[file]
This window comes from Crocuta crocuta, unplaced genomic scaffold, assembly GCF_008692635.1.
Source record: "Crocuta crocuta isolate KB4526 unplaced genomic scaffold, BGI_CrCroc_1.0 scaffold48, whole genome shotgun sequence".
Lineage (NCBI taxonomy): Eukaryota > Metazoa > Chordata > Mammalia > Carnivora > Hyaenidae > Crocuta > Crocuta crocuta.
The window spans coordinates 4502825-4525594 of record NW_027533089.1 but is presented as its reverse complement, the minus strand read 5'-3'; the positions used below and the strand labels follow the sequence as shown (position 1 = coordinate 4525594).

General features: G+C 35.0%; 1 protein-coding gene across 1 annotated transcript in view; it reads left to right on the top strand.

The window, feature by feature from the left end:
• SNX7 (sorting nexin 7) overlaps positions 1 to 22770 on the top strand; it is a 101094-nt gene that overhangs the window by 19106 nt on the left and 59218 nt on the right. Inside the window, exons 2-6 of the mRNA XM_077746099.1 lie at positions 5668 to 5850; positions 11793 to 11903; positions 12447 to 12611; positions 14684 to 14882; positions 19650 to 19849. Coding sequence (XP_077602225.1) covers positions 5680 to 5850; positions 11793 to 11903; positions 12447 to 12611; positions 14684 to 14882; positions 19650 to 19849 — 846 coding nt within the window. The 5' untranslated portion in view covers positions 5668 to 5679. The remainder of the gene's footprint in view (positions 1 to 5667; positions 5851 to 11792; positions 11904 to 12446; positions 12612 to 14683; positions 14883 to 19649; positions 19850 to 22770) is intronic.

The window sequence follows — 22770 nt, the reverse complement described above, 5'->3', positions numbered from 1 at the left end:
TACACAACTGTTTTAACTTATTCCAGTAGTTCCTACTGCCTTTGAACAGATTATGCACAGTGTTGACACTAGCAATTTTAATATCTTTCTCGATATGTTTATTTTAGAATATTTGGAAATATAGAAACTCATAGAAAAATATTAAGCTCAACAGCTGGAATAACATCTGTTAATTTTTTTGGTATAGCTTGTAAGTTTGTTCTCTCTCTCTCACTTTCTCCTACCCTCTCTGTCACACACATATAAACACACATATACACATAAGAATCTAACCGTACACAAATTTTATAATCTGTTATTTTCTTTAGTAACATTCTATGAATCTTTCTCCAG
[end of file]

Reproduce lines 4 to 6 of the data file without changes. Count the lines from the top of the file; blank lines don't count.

The window spans coordinates 4502825-4525594 of record NW_027533089.1 but is presented as its reverse complement, the minus strand read 5'-3'; the positions used below and the strand labels follow the sequence as shown (position 1 = coordinate 4525594).

General features: G+C 35.0%; 1 protein-coding gene across 1 annotated transcript in view; it reads left to right on the top strand.

The window, feature by feature from the left end: